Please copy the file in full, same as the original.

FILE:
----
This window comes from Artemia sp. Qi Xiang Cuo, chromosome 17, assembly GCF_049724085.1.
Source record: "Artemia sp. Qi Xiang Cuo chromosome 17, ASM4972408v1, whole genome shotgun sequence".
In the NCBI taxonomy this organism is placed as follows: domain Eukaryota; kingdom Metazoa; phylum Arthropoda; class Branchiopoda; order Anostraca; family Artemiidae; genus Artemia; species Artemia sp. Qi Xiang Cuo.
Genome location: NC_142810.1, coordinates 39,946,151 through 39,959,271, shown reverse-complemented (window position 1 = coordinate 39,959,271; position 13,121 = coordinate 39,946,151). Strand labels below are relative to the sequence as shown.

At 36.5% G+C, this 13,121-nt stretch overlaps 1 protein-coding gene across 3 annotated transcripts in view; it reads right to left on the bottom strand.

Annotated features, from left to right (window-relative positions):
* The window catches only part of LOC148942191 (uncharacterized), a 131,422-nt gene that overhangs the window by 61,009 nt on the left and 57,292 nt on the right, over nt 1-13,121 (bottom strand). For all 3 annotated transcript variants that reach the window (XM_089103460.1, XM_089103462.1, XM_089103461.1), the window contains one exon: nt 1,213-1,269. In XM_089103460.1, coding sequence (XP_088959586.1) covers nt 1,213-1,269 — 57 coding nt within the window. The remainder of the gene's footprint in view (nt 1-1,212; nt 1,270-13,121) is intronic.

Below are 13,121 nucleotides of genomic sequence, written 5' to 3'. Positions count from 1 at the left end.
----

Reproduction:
This window comes from Artemia sp. Qi Xiang Cuo, chromosome 17, assembly GCF_049724085.1.
Source record: "Artemia sp. Qi Xiang Cuo chromosome 17, ASM4972408v1, whole genome shotgun sequence".
In the NCBI taxonomy this organism is placed as follows: domain Eukaryota; kingdom Metazoa; phylum Arthropoda; class Branchiopoda; order Anostraca; family Artemiidae; genus Artemia; species Artemia sp. Qi Xiang Cuo.
Genome location: NC_142810.1, coordinates 39,946,151 through 39,959,271, shown reverse-complemented (window position 1 = coordinate 39,959,271; position 13,121 = coordinate 39,946,151). Strand labels below are relative to the sequence as shown.

At 36.5% G+C, this 13,121-nt stretch overlaps 1 protein-coding gene across 3 annotated transcripts in view; it reads right to left on the bottom strand.

Annotated features, from left to right (window-relative positions):
* The window catches only part of LOC148942191 (uncharacterized), a 131,422-nt gene that overhangs the window by 61,009 nt on the left and 57,292 nt on the right, over nt 1-13,121 (bottom strand). For all 3 annotated transcript variants that reach the window (XM_089103460.1, XM_089103462.1, XM_089103461.1), the window contains one exon: nt 1,213-1,269. In XM_089103460.1, coding sequence (XP_088959586.1) covers nt 1,213-1,269 — 57 coding nt within the window. The remainder of the gene's footprint in view (nt 1-1,212; nt 1,270-13,121) is intronic.

Below are 13,121 nucleotides of genomic sequence, written 5' to 3'. Positions count from 1 at the left end.